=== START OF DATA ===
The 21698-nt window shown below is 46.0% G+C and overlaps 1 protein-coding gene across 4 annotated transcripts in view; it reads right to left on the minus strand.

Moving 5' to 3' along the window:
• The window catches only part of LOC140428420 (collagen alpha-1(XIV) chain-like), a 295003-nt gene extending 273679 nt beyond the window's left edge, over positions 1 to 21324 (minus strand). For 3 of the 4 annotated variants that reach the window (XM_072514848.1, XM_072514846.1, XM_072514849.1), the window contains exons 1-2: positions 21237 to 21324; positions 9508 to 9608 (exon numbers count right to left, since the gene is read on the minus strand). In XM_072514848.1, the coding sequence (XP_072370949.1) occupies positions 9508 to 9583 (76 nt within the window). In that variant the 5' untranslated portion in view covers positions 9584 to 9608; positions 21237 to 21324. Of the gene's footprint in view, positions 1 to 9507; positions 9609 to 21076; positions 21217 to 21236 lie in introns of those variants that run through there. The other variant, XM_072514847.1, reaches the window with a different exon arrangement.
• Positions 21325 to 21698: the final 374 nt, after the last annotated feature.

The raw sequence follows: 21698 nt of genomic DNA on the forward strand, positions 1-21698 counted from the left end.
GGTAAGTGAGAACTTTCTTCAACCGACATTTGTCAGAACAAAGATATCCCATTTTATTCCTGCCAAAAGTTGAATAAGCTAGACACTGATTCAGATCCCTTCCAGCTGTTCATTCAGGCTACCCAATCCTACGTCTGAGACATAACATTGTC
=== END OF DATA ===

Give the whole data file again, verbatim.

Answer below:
The 21698-nt window shown below is 46.0% G+C and overlaps 1 protein-coding gene across 4 annotated transcripts in view; it reads right to left on the minus strand.

Moving 5' to 3' along the window:
• The window catches only part of LOC140428420 (collagen alpha-1(XIV) chain-like), a 295003-nt gene extending 273679 nt beyond the window's left edge, over positions 1 to 21324 (minus strand). For 3 of the 4 annotated variants that reach the window (XM_072514848.1, XM_072514846.1, XM_072514849.1), the window contains exons 1-2: positions 21237 to 21324; positions 9508 to 9608 (exon numbers count right to left, since the gene is read on the minus strand). In XM_072514848.1, the coding sequence (XP_072370949.1) occupies positions 9508 to 9583 (76 nt within the window). In that variant the 5' untranslated portion in view covers positions 9584 to 9608; positions 21237 to 21324. Of the gene's footprint in view, positions 1 to 9507; positions 9609 to 21076; positions 21217 to 21236 lie in introns of those variants that run through there. The other variant, XM_072514847.1, reaches the window with a different exon arrangement.
• Positions 21325 to 21698: the final 374 nt, after the last annotated feature.

The raw sequence follows: 21698 nt of genomic DNA on the forward strand, positions 1-21698 counted from the left end.
GGTAAGTGAGAACTTTCTTCAACCGACATTTGTCAGAACAAAGATATCCCATTTTATTCCTGCCAAAAGTTGAATAAGCTAGACACTGATTCAGATCCCTTCCAGCTGTTCATTCAGGCTACCCAATCCTACGTCTGAGACATAACATTGTC